on the other hand it only dropped to aprox 30fps on a Pentium 2 /400 system (my real target)

So a was able to speed it up by doing only system to system blt an ONLY ONE LAST big system to video blt

Take care that many system to video blts do runn SLOWER than system to system ... and i still wonder WHY?

My friend''s AMD K6/Savage system runns other games ok...and he is still wondering what the hell is my game doing.... if i only knew

testing with performance counters shows an 80.000 thicks for the system to video 800x600 simple blt...oh my God ... this makes me think to replace even this blt with my asm
(and his CAPS shows accelerated system to video blt!!!)

and of course Starcraft runns perfectlly on his system

Test it on many systems because you can have big surprizes...

Best luck

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quote:
Original post by bogdanontanu

Take care that many system to video blts do runn SLOWER than system to system ... and i still wonder WHY?


Assuming that it''s a straight pixel-for-pixel copy:

system->system is fast because it''s a simple, highly optimised assembly memcpy.

video->video should be fast because it can be done by the display hardware (asynchronously).

system->video is slow because you''re copying data across the PCI/AGP bus (synchronously).

video->system is even slower again, because display hardware is optimised to receive data, not copy it back.

TheTwistedOne
http://www.angrycake.com

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TheTwistedOne: thanks. I copied your message over to the thread "2D harder to do than 3D today?" where similar things are being talked about.


nathany.com

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About the lPitch thing - no you CAN NEVER, EVER, EVER assume that you know what it is - it depends on the system allocation of memory. Your memory boundaries can lie on 32 bit multiples, in which case, if you don''t have a perfect alignment, it will padd it with up to three bytes when necessary.

It''ll look fine under most circumstances, until you run into one allocation where it goes wrong, and then you''ll spend hours finding the problem, only to kick yourself for being lazy.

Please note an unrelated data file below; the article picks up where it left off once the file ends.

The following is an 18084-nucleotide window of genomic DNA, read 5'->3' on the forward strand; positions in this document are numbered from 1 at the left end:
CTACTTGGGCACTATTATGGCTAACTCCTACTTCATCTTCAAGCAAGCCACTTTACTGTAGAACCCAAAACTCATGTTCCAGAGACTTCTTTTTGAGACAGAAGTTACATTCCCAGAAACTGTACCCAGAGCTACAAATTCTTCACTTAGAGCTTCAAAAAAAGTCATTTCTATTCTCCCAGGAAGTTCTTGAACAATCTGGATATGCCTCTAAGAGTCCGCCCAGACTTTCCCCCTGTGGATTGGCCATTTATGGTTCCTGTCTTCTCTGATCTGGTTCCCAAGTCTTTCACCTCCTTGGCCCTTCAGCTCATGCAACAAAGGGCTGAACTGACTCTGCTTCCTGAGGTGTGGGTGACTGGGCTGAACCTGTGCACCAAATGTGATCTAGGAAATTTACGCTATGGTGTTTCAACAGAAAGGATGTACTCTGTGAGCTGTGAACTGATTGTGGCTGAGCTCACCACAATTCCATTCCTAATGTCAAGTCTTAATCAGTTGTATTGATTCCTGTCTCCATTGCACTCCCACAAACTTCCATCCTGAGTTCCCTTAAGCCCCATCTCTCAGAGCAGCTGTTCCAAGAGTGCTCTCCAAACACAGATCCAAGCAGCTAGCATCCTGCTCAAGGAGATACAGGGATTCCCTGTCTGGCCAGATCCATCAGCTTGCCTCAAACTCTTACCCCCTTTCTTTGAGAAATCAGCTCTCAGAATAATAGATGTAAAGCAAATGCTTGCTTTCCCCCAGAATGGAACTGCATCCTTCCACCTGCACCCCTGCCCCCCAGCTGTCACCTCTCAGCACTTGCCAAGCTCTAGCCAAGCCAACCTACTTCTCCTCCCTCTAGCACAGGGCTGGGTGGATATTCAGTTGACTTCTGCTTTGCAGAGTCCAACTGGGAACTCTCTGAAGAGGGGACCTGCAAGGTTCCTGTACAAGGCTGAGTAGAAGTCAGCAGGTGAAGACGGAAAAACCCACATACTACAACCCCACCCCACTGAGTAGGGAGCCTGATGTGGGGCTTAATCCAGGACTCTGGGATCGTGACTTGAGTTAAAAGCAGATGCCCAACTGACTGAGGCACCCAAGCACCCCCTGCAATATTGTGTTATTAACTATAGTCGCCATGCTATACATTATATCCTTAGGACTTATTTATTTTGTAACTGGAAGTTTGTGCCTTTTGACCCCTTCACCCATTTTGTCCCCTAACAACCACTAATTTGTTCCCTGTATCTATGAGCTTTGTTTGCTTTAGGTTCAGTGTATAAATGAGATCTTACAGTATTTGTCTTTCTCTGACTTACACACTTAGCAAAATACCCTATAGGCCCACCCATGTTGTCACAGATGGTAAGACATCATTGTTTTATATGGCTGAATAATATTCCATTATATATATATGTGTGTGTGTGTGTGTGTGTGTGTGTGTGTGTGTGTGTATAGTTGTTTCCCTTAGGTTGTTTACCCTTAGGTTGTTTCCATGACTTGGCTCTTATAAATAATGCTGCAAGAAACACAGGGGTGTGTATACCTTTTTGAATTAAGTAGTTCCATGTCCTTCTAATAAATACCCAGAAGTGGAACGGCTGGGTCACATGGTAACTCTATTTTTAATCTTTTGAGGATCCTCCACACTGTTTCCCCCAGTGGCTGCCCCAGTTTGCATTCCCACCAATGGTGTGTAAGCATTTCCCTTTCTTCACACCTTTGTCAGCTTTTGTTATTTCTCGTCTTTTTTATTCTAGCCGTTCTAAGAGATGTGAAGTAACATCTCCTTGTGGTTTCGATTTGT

#pragma DWIM // Do What I Mean!
~ Mad Keith ~
**I use Software Mode**

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yes, NEVER assume you know the pitch of a surface. Practically all the surfaces i create on my computer dont have a pitch equal to the width.

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here are the situations where im sure DX can change the lpitch without telling you:

Lost surfaces (if the user multi-tasks).

and

Texture management.

other than that, im pretty sure that DX doesnt mess with the lpitch of surfaces at all.

===============================================
If there is a witness to my little life,
To my tiny throes and struggles,
He sees a fool;
And it is not fine for gods to menace fools.

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quote:
Original post by MadKeithV
About the lPitch thing - no you CAN NEVER, EVER, EVER assume that you know what it is - it depends on the system allocation of memory. Your memory boundaries can lie on 32 bit multiples, in which case, if you don''t have a perfect alignment, it will padd it with up to three bytes when necessary.


hm. sounds like it could be off in sysram too then? but pad the width of each line by 3 bytes, wouldn''t it just allocate one big block of sysram, not individual lines?

quote:
It''ll look fine under most circumstances, until you run into one allocation where it goes wrong, and then you''ll spend hours finding the problem, only to kick yourself for being lazy.


it''s not a matter of laziness, it''s a matter of optimization. if i knew the pitch for a 640 wide, 16-bit surface was always 1280 bytes, i could optimize my ASM routines to use shifts and such vs multiplying by the lPitch var.

- n8



nathany.com